While you could make an argument that Whirlpool could be as well-served by any number of other CAD programs (including SolidWorks, Inventor, and Solid Edge) as they are by ProE/Creo, I think there’s an equally strong (or stronger) counter-argument. Creo 2.0 includes some capabilities of great value to a company such as Whirlpool. The thing that comes to my mind first is integrated parametric, direct, and organic subdivision surface shape modeling. But the hot ticket is the new Creo 2.0 Options Modeler, which, when coupled with Windchill, is the no-brainer choice for building multiple product variants on a single platform.
Even good examples have flaws
Listening to Jeff Burk describe Whirlpool’s Constellation strategy at the PlanetPTC conference, it occurred to me that the company does seem to have a solid grasp on where it’s going with PLM. I’d expect this: Bellio was the PLM Practice Director at Mercury Marine’s PLM Services group (a company that Siemens PLM highlighted at their recent customer conference.) He also worked in PLM strategy and deployment at Bombardier—and aerospace is where the rubber meets the road for PLM (to strain a metaphor.) Burk has 25 years at Whirlpool, and knows what makes the company tick.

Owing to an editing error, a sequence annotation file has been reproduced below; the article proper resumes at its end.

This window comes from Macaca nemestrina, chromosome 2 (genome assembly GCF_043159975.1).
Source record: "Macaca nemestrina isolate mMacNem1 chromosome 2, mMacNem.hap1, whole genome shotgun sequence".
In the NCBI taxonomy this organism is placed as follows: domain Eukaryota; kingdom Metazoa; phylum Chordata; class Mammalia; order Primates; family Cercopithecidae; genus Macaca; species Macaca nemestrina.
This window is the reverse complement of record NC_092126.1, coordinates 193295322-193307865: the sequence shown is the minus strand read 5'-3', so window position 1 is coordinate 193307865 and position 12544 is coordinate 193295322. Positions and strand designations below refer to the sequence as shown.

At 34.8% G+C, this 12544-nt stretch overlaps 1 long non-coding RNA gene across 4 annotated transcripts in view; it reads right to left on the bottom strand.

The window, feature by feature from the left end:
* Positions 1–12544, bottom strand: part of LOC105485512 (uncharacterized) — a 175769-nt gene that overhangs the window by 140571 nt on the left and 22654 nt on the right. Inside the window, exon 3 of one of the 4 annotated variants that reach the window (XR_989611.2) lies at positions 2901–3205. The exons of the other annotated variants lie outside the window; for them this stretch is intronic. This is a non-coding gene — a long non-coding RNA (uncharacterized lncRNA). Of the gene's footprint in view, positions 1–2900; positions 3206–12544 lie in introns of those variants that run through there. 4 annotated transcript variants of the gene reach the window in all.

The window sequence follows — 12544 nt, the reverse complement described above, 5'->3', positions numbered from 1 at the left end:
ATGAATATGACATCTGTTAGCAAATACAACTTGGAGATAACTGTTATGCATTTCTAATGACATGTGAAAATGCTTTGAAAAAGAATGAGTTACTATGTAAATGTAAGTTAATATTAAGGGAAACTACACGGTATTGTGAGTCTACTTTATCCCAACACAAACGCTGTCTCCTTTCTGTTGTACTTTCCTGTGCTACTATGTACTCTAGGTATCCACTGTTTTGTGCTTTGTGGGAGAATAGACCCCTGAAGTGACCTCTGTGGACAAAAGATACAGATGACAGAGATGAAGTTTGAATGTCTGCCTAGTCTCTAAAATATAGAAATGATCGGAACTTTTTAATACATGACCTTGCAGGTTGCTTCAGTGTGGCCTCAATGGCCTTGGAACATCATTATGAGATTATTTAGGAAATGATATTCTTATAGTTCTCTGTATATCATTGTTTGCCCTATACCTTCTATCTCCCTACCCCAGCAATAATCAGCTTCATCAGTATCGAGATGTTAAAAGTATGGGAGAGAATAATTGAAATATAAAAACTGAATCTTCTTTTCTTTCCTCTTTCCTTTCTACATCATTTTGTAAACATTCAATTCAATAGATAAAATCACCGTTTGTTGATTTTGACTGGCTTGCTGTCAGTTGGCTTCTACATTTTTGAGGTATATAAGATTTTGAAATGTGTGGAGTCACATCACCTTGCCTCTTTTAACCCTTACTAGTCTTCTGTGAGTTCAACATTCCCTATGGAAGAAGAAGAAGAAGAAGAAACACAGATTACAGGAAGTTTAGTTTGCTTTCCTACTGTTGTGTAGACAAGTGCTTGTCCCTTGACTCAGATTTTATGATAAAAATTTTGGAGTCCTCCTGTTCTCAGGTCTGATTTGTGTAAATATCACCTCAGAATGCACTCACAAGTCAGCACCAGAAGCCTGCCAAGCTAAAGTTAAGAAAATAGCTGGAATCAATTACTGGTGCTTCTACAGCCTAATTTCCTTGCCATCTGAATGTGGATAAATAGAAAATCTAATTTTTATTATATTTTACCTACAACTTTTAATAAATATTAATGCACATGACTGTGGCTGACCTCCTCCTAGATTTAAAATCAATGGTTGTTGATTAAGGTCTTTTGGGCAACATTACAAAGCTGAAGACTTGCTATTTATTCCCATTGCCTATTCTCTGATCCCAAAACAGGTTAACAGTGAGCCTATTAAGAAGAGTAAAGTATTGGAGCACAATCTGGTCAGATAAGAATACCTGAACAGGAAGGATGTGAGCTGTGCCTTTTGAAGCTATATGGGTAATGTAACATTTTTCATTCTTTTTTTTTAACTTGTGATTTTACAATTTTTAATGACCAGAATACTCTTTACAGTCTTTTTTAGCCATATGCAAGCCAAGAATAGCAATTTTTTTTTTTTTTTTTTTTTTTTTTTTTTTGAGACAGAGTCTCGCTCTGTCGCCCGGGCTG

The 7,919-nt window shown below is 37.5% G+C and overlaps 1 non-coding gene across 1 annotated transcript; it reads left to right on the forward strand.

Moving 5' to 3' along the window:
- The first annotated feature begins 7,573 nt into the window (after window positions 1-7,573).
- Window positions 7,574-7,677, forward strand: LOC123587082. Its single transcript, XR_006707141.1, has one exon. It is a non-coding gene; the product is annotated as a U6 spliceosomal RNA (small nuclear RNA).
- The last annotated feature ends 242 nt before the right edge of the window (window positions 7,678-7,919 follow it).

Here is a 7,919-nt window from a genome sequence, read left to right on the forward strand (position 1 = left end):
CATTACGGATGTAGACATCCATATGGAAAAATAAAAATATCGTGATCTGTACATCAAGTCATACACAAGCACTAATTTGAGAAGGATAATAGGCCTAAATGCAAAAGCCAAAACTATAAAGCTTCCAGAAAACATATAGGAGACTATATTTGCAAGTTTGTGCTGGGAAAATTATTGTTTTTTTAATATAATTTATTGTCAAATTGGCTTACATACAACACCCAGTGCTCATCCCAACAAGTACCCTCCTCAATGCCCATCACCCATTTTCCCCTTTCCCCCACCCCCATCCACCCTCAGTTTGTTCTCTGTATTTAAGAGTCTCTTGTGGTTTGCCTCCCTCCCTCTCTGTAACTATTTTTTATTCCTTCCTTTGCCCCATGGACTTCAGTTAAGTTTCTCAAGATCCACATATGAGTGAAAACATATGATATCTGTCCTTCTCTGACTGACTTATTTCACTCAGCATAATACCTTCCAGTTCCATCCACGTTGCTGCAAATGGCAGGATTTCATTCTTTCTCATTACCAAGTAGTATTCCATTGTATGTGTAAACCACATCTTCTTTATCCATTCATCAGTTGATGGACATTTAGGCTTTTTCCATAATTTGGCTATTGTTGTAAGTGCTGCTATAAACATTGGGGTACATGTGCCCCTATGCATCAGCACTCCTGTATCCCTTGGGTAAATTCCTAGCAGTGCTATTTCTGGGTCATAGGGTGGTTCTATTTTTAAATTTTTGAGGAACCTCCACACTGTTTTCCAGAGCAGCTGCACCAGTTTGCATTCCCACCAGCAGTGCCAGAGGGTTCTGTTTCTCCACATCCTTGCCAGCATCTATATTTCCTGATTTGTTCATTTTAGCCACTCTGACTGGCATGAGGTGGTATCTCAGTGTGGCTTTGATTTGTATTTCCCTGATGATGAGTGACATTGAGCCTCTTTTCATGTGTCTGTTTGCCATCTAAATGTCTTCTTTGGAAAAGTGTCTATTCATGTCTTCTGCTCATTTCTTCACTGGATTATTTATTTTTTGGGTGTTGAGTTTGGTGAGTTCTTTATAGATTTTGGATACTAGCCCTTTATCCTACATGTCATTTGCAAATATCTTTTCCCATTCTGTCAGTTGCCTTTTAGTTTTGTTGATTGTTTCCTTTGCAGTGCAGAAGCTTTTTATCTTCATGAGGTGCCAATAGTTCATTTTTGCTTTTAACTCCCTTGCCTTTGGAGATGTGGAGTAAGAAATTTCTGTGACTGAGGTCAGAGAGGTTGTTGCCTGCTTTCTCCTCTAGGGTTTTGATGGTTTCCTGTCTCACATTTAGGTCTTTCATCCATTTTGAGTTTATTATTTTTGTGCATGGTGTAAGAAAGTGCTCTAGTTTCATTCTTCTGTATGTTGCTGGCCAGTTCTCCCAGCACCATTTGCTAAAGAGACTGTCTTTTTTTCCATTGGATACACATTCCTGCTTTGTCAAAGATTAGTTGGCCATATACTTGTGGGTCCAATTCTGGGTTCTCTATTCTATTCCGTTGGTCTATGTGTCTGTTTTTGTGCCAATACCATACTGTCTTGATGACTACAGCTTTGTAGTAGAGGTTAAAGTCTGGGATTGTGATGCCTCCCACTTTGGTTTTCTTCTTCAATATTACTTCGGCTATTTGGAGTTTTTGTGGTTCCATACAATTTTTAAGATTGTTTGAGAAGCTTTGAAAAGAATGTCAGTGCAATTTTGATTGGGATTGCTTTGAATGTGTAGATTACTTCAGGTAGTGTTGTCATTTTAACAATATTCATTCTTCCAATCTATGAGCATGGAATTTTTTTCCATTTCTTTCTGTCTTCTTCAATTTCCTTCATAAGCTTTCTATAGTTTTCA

Still, I was curious: Whirlpool has been using Pro/E for 26 years. Do they have the CAD portion of their PLM strategy down? I asked Bellio and Burk about three product design-centric best practices that are generally thought to make a big difference in time to market, cost, and quality: systems engineering, model-based development (e.g., no drawings), and up-front CAE.